Unaerated feeding alters the fate of dissolved methane during aerobic wastewater treatment

Janis E. Baeten, Christophe Walgraeve, Rafael Cesar Granja, Mark C.M. van Loosdrecht, Eveline I.P. Volcke*

*Corresponding author for this work

Research output: Contribution to journalArticleScientificpeer-review

Abstract

In municipal wastewater treatment plants, some dissolved methane can enter the aerobic bioreactors. This greenhouse gas originates from sewers and return flows from anaerobic sludge treatment. In well-mixed conventional activated sludge reactors, methane emissions are largely avoided because methane oxidizing bacteria consume a large fraction, even without optimizing for this purpose. In this work, the fate of dissolved methane is studied in aerobic granular sludge reactors, as they become increasingly popular. The influence of the characteristic design and operating conditions of these reactors are studied with a mathematical model with apparent conversion kinetics and stripping: the separation of feeding and aeration in time, a higher substrate transport resistance, a high retention time of granular biomass and a taller water column. Even for a best-case scenario combining an unrealistically low intragranule substrate transport resistance, a high retention time, a tall reactor, an extremely high influent methane concentration and no oxygen limitation, the methane conversion efficiency was only 12% when feeding and aeration were separated in time, which is lower than for continuous activated sludge reactors under typical conditions. A more rigorous model was used to confirm the limited conversion, considering the multi-species and multi-substrate biofilm kinetics, anoxic methane consumers and the high substrate concentration at the bottom during upward plug flow feeding. The observed limited methane conversion is mainly due to the high concentration that accumulates during unaerated feeding phases, which favours stripping more than conversion in the subsequent aeration phase. Based on these findings, strategies were proposed to mitigate methane emissions from wastewater treatment plants with sequentially operated reactors.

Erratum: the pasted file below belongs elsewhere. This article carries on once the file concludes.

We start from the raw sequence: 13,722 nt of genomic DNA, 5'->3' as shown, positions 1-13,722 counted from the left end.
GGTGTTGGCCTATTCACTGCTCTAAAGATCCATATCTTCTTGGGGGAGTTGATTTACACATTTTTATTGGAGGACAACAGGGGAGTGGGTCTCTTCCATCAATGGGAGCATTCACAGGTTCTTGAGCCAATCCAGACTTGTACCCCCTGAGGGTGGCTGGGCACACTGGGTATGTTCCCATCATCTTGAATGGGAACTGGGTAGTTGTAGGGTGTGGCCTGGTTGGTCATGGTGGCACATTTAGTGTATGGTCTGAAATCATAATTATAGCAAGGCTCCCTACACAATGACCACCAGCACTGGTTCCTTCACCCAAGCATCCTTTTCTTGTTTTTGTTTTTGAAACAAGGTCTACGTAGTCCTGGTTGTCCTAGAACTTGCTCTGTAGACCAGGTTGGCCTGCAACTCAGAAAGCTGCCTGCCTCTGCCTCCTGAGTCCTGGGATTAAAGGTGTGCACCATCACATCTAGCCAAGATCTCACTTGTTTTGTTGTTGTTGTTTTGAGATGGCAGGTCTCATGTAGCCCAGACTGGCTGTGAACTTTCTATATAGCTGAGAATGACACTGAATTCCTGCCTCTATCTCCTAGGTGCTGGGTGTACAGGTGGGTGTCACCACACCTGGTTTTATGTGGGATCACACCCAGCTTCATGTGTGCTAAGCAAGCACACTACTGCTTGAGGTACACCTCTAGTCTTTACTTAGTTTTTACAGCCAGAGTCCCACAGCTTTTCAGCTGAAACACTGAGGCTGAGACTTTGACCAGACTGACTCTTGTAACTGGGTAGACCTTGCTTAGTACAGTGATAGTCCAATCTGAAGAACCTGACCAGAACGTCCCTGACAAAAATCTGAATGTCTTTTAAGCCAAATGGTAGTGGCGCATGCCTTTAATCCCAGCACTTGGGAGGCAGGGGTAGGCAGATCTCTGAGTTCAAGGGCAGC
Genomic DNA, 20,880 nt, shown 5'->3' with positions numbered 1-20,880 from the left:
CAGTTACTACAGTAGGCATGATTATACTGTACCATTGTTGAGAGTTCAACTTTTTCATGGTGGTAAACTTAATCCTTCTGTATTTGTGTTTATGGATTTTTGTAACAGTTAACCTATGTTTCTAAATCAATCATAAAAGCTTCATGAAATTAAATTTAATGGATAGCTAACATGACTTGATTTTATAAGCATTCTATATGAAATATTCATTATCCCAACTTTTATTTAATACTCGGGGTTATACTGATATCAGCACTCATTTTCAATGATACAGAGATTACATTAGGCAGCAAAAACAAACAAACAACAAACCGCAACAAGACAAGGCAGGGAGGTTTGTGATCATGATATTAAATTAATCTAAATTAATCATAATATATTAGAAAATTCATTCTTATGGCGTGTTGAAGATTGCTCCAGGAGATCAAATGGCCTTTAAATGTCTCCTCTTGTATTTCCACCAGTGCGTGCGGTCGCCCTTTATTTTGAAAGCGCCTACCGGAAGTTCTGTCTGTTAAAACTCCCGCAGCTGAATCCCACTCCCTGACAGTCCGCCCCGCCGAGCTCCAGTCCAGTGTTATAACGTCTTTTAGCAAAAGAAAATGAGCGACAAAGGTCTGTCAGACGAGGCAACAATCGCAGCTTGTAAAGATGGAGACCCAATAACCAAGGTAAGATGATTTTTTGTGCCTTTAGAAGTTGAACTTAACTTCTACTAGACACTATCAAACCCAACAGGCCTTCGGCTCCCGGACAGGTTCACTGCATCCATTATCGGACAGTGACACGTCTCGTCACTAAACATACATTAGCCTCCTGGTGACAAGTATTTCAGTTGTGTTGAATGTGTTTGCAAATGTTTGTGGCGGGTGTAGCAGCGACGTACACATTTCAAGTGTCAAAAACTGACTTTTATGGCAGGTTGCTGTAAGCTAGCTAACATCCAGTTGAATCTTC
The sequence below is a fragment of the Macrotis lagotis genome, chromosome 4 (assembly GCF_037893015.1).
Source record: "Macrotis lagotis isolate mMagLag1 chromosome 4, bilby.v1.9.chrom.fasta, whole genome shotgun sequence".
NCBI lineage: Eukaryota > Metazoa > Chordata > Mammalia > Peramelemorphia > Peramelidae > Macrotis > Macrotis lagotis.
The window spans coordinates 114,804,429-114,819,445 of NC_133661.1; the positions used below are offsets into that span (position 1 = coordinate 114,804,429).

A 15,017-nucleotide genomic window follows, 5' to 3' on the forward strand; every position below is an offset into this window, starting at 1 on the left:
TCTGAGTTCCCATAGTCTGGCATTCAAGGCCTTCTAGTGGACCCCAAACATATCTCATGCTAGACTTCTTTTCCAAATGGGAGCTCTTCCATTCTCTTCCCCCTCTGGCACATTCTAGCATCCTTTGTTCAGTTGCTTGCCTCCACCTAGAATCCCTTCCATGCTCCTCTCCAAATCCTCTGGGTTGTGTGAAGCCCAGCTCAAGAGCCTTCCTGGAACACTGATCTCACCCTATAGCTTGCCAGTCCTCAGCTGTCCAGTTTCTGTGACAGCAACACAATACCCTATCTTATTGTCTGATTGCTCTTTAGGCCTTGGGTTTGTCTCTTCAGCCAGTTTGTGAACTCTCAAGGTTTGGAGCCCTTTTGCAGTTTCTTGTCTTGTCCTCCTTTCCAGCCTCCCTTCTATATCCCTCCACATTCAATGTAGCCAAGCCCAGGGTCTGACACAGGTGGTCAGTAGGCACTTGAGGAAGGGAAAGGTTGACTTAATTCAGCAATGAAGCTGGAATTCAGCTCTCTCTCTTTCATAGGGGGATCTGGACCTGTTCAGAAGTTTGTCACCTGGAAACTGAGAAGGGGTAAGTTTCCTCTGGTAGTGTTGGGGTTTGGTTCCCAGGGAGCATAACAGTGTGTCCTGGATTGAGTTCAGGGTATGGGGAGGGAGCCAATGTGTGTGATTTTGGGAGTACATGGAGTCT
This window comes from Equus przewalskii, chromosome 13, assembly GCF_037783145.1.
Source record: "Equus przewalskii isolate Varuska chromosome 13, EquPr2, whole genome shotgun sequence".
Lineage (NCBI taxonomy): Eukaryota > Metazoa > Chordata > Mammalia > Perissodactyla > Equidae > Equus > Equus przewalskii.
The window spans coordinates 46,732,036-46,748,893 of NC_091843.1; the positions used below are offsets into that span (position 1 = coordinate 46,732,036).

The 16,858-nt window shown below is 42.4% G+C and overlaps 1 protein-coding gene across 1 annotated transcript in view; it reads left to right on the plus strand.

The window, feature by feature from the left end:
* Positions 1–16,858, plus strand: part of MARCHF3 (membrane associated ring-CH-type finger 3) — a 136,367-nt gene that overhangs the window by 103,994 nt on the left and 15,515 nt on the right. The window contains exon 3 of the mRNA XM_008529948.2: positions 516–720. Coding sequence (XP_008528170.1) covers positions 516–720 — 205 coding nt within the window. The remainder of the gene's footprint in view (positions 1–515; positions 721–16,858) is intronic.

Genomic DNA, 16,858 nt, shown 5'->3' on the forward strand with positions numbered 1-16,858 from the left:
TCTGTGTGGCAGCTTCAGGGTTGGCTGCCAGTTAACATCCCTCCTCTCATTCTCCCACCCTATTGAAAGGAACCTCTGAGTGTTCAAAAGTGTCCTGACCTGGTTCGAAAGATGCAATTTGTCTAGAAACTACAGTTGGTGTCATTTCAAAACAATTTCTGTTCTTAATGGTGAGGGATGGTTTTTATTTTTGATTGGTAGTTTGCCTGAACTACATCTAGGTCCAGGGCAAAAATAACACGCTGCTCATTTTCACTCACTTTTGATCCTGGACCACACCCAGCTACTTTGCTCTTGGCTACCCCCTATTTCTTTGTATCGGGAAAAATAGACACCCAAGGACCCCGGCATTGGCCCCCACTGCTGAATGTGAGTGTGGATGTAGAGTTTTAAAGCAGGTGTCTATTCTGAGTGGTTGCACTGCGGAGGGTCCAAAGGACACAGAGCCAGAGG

Original languageEnglish
Article number117619
Number of pages11
JournalWater Research
Volume204
DOIs
Publication statusPublished - 2021

Keywords

  • Aerobic granular sludge
  • Emission
  • Greenhouse gas
  • Methane oxidizing bacteria
  • Sequencing batch reactor
  • Wastewater treatment

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